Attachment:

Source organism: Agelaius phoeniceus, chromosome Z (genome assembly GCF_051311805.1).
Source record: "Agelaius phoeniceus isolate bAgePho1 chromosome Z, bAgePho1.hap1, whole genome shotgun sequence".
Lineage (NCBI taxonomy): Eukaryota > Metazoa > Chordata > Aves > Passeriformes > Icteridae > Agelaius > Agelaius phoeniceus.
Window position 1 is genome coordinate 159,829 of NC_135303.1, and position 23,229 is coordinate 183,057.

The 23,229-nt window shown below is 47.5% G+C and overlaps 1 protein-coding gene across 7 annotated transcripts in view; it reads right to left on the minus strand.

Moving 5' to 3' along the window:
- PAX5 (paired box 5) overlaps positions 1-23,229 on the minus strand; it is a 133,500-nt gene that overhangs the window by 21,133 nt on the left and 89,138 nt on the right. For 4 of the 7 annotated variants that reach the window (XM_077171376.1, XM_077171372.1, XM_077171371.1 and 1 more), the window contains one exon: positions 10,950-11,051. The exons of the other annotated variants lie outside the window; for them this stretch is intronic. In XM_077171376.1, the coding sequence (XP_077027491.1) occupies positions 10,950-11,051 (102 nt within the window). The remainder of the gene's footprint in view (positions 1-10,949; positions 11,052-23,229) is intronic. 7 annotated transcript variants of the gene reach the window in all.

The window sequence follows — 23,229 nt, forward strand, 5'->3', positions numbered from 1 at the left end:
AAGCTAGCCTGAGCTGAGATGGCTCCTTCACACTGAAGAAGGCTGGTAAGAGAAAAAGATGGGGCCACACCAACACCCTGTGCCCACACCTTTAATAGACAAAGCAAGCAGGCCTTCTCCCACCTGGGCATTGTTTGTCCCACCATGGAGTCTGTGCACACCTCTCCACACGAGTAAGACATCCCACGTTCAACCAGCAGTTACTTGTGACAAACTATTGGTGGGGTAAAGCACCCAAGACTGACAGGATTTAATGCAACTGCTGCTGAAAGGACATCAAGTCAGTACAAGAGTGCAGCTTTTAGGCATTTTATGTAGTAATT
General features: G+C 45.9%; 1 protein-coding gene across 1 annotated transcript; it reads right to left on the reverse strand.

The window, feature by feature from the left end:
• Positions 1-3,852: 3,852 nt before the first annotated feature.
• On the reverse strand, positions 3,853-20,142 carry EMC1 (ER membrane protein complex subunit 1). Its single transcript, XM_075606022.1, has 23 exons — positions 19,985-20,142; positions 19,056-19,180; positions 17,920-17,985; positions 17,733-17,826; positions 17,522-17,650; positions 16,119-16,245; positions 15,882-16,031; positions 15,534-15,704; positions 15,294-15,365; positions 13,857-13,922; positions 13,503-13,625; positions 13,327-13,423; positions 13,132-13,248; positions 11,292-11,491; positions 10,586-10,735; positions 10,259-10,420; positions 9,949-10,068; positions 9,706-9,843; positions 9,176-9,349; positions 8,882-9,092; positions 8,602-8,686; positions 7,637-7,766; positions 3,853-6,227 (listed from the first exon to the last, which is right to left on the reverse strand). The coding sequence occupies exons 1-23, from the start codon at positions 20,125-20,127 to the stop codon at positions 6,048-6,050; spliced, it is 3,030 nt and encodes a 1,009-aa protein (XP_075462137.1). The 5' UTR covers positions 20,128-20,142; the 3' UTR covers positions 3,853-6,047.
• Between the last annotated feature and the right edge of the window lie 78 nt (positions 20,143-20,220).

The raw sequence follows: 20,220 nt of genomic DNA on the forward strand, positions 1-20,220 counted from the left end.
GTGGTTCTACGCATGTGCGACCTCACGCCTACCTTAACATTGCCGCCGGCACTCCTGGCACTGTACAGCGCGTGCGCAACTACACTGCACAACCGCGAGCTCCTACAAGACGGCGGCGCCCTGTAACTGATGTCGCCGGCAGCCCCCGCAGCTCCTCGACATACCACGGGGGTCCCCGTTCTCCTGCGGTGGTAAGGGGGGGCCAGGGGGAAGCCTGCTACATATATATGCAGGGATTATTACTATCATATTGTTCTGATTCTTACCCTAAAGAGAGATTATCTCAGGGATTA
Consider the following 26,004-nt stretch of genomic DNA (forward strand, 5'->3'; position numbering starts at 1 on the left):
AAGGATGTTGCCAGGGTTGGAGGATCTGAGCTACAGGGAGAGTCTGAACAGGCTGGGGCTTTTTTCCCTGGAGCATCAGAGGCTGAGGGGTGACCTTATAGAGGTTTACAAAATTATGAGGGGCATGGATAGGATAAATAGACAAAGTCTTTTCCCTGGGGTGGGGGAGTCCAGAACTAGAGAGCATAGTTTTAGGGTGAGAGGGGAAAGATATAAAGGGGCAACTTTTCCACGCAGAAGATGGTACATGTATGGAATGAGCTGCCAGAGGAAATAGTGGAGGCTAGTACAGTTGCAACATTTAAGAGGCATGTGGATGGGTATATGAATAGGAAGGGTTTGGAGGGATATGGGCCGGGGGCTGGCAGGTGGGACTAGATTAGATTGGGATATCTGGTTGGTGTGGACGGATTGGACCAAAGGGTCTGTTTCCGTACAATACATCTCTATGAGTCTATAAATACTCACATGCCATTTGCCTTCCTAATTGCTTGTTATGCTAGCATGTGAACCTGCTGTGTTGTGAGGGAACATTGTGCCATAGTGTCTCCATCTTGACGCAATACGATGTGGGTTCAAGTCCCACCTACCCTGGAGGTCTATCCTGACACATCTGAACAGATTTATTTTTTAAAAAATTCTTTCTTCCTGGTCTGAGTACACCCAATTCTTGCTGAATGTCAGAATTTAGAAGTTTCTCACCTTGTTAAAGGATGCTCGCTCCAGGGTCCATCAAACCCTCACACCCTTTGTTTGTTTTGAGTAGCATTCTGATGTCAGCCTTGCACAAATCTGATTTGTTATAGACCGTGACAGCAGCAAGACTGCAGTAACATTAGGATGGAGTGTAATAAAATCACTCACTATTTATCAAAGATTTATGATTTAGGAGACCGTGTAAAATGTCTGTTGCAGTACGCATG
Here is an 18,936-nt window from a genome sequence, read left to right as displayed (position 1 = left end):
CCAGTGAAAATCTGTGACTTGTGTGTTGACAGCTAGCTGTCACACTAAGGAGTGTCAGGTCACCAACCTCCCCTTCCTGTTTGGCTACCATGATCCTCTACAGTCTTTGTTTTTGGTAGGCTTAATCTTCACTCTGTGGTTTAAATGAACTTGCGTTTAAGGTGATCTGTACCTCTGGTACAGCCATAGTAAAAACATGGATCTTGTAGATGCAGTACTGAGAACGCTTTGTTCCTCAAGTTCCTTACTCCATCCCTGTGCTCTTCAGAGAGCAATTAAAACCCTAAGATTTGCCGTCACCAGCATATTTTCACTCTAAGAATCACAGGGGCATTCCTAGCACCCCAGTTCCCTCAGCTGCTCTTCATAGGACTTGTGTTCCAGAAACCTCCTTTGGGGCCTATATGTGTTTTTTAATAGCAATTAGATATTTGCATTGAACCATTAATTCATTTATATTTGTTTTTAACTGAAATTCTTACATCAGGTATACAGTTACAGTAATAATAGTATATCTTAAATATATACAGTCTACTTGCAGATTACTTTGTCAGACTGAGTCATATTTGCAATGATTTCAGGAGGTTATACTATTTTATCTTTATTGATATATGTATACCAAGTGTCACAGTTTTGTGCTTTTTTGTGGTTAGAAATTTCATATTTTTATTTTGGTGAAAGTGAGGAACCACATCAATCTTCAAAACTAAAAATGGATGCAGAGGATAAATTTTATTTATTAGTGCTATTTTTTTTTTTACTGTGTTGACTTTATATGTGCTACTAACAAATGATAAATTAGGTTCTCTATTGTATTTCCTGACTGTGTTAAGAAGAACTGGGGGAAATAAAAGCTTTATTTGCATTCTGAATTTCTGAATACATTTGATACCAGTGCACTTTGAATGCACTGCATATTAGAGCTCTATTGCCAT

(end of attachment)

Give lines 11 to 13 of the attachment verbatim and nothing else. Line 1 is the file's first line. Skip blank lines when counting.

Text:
The window, feature by feature from the left end:
• Positions 1-3,852: 3,852 nt before the first annotated feature.
• On the reverse strand, positions 3,853-20,142 carry EMC1 (ER membrane protein complex subunit 1). Its single transcript, XM_075606022.1, has 23 exons — positions 19,985-20,142; positions 19,056-19,180; positions 17,920-17,985; positions 17,733-17,826; positions 17,522-17,650; positions 16,119-16,245; positions 15,882-16,031; positions 15,534-15,704; positions 15,294-15,365; positions 13,857-13,922; positions 13,503-13,625; positions 13,327-13,423; positions 13,132-13,248; positions 11,292-11,491; positions 10,586-10,735; positions 10,259-10,420; positions 9,949-10,068; positions 9,706-9,843; positions 9,176-9,349; positions 8,882-9,092; positions 8,602-8,686; positions 7,637-7,766; positions 3,853-6,227 (listed from the first exon to the last, which is right to left on the reverse strand). The coding sequence occupies exons 1-23, from the start codon at positions 20,125-20,127 to the stop codon at positions 6,048-6,050; spliced, it is 3,030 nt and encodes a 1,009-aa protein (XP_075462137.1). The 5' UTR covers positions 20,128-20,142; the 3' UTR covers positions 3,853-6,047.